Cognitive tests

The primary outcome of the study was performance on the d2 test of attention [24]. In addition, participants completed a Norwegian reading and spelling test named “Kartleggeren” and the Strengths and Difficulties Questionnaire (SDQ), which assesses mental health status, at pre and post intervention. Results from “Kartleggeren” are not reported, due to considerable ceiling effects in nearly all outcomes both pre and post intervention. Effects of the intervention on SDQ are reported in Skotheim et al. [25]. Consequently, results from the d2 test of attention only are used in the present paper, and these have also previously been presented in more detail [16].

The d2 test of attention is a pen and paper cancellation test, measuring abilities in visual scanning, processing speed and degree of accuracy, regardless of intelligence level [24, 26]. The test comprises 47 interspersed target- and distraction characters× 14 rows, and the respondents’ task is to cancel out as many target characters as possible, while ignoring distraction characters. Standard outcomes of the test were included in the trial, which are: ‘processing speed’ (TN; total number of characters processed) and two overall measures of performance: ‘total performance’ (TN-E; total number of characters processed minus total errors made) and ‘concentration performance’ (CP; total number of correctly cancelled out target characters minus commission errors). In addition, there are two types of error-outcomes: ‘omission errors’ (E1; unmarked target characters) and ‘commission errors’ (E2; incorrectly cancelled distraction characters), and ‘total errors’ (E total; the sum of E1 and E2).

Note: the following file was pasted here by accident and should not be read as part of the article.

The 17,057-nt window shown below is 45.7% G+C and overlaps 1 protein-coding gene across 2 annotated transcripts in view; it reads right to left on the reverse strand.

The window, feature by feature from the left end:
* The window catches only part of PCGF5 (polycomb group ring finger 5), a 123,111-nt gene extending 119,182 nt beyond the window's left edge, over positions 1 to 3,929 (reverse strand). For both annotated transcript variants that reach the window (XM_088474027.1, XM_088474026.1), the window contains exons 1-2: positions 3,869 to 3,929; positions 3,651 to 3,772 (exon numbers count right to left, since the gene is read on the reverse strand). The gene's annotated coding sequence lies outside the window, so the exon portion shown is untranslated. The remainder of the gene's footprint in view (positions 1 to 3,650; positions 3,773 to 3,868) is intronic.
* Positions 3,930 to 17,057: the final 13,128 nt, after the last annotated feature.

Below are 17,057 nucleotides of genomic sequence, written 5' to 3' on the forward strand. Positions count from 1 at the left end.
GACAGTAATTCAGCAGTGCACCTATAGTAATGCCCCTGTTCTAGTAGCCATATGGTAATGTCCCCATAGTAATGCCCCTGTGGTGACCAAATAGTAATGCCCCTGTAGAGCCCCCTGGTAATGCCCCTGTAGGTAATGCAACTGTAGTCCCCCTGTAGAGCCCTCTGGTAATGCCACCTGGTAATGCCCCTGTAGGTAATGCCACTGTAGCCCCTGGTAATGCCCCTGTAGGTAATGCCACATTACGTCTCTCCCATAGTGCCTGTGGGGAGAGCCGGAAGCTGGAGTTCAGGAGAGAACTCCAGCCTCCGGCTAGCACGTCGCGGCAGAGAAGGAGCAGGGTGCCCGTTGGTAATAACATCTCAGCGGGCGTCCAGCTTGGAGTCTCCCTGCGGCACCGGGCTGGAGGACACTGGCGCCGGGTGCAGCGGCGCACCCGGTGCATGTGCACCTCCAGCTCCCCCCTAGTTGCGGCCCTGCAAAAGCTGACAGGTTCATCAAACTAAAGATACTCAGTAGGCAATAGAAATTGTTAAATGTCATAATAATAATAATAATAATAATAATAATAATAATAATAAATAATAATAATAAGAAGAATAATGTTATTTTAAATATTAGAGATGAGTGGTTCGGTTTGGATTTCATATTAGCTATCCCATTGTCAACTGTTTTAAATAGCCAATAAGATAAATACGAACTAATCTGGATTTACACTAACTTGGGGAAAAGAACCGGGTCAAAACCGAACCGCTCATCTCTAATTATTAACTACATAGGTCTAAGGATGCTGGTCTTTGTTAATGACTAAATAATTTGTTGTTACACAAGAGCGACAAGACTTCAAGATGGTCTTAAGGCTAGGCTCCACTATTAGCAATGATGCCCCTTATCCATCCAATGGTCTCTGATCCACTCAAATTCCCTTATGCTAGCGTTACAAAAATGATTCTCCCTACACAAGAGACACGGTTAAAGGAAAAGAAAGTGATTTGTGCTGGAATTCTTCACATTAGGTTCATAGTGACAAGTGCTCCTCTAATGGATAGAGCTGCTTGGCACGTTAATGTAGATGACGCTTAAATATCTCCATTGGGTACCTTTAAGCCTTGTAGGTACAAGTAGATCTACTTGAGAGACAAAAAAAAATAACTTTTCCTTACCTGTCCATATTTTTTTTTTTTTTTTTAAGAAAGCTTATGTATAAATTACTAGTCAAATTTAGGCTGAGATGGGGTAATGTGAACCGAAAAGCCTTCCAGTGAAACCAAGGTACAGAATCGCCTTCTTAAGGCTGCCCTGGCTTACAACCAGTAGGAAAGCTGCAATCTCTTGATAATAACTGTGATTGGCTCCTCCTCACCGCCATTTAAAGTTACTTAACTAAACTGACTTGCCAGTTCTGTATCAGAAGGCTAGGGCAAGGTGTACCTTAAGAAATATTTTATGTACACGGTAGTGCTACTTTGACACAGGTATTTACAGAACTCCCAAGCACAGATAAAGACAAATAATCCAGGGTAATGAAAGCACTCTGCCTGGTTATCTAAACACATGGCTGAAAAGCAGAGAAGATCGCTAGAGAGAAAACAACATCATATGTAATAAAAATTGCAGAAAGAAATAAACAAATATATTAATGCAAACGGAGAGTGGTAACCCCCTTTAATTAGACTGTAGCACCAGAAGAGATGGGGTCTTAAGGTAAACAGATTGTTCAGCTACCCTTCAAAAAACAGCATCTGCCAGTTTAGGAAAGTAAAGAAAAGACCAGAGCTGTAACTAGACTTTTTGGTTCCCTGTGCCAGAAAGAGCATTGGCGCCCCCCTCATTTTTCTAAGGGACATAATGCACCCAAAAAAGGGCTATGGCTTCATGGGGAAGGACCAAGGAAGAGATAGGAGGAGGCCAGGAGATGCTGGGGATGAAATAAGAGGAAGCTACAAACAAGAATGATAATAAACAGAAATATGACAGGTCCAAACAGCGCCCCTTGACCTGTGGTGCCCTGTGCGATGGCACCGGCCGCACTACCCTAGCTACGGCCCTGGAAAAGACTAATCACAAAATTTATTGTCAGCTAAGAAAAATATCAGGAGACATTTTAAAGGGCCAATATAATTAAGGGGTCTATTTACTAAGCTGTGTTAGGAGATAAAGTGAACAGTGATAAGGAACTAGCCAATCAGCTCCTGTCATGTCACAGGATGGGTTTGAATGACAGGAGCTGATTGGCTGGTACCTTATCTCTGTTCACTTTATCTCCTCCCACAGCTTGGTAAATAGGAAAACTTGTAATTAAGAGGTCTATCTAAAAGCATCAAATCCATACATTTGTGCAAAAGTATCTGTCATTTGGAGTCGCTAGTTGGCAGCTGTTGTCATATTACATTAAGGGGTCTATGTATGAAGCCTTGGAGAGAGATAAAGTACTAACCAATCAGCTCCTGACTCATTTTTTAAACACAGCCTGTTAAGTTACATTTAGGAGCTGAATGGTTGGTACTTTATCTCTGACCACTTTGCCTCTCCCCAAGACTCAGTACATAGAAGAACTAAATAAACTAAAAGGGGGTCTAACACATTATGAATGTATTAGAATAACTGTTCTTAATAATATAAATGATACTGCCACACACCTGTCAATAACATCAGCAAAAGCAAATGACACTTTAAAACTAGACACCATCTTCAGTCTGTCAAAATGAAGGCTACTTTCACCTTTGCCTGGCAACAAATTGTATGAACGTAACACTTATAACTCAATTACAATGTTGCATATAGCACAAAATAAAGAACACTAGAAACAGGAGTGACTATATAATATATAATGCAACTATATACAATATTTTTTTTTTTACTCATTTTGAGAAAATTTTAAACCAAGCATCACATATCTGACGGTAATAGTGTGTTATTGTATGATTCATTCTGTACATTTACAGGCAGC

The same trained study staff administered the test according to standard instructions pre and post intervention. Testing was performed in classrooms between 9 and 11 a.m. Environmental factors such as noise were controlled for rigorously by the study crew and the teachers.

Sample size